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Conservation

Honeybees are getting their first vaccine.

Without bees, the human race would be screwed. We rely on those little buggers to pollinate most of the crops that feed most of the world—they're a critical link in the food chain that sustains human existence.

But scientists have been worried about bee populations in recent years, as colony collapse disorder, habitat loss and various bee diseases have threatened the planet's primary pollinators. There's good news for our fuzzy, buzzy friends, however. The world's first honeybee vaccine has been approved by the U.S. Department of Agriculture to help stave off American foulbrood, a deadly disease that's spread through bacterial spores and can take down entire colonies.

So how does a bee colony get vaccinated? Are we talking 50,000 teeny-tiny syringes or what?

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Science

Ethical, lab-grown diamonds are good for your wallet and even better for the planet

They’re identical to traditional diamonds but without the negative environmental and societal impacts of mining.

Image via Unsplash

When you think of diamonds, what comes to mind? For many, the jewels are a sign of opulence and wealth. For others, diamonds are a symbol of love and commitment. But for those who are worried about the planet, diamonds can represent something far more sinister: exploitation and environmental degradation.


Diamond mining, especially in Africa, causes soil erosion, deforestation, and overall ecosystem destruction. And that doesn’t even factor in the human toll. Although the industry has taken steps to improve the situation, African diamond mines are notorious for their low wages and poor working conditions. But despite the negative publicity, global diamond jewelry sales are now worth more than $72 billion annually.

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Photo by Harshil Gudka on Unsplash

Rescue of an elephant and her calf.

We're normally taught to leave nature alone, especially concerning animals big enough to maul or trample us or generally make surviving an encounter an odds game. But sometimes those wild animals need us, and this intense video of veterinarians in Thailand rescuing an elephant and her calf prove just that. On a rainy day in Thailand, a mama elephant and her baby got stuck in a drain before rescuers could get them out.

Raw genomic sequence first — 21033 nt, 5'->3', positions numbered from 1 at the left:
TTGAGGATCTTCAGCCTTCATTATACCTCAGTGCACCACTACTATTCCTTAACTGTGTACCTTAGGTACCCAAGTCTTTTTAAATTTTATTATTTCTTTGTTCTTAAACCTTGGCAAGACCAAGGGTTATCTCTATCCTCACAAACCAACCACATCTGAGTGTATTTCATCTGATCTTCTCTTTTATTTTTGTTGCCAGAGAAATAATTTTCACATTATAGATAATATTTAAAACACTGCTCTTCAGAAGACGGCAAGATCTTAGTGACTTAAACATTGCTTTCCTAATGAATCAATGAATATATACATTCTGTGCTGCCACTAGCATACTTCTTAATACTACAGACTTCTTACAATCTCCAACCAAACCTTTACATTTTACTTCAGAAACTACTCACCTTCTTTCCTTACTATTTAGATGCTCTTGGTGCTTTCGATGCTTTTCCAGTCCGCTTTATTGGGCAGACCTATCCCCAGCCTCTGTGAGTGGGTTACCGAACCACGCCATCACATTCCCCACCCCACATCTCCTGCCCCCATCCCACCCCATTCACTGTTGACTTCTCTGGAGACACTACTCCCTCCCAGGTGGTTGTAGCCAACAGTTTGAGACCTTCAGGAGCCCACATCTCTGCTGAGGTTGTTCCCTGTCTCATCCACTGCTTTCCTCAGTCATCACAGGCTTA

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Science

eXXpedition sailing crews set out to tackle ocean plastic. Here's how we can all get on board.

The all-women crews of eXXpedition strive to problem-solve the issue of plastic pollution in our oceans. But because the problem starts on land, we all have an important role to play—and the tools to make an impact.

Photos courtesy of Sophie Dingwall and Emily Penn/eXXpedition

eXXpedition is on a mission to fight ocean plastic pollution.

What do sailing and STEM fields have in common? For one, both have traditionally been—and largely still are—the domain of men. Sailing is a male-dominated sport, with women making up 16% of all competitors and only 5% of professional competitors in regattas last year. And though women have made big strides in STEM, progress has been uneven and women are still underrepresented in certain fields, including environmental science.

Such underrepresentation is one reason the founders of eXXpedition gather all-female sailing crews with diverse areas of expertise to research ocean plastic pollution. Since 2014, the nonprofit organization has been on a mission to “make the unseen, seen”—the unseen being women in sailing and science, the plastics and toxins polluting our oceans, and the diverse solutions to the problem.

Emily Penn founded eXXpedition after seeing ocean plastic pollution up close while working on a biofuel boat in the middle of the Pacific Ocean.

Emily Penn founded eXXpedition to bring women in sailing and ocean plastic pollution into full view.Courtesty of Emily Penn/eXXpedition

“I’d jump into the water to wash and be surrounded by plastic, nearly 1,000 miles from the nearest land,” Penn told National Geographic. “We would then stop at these small islands, and see how they were struggling so much with waste management, especially plastic. And then we'd land on beaches of uninhabited islands that had more plastic on them. After those moments of seeing it first-hand, I just couldn’t really look back.”

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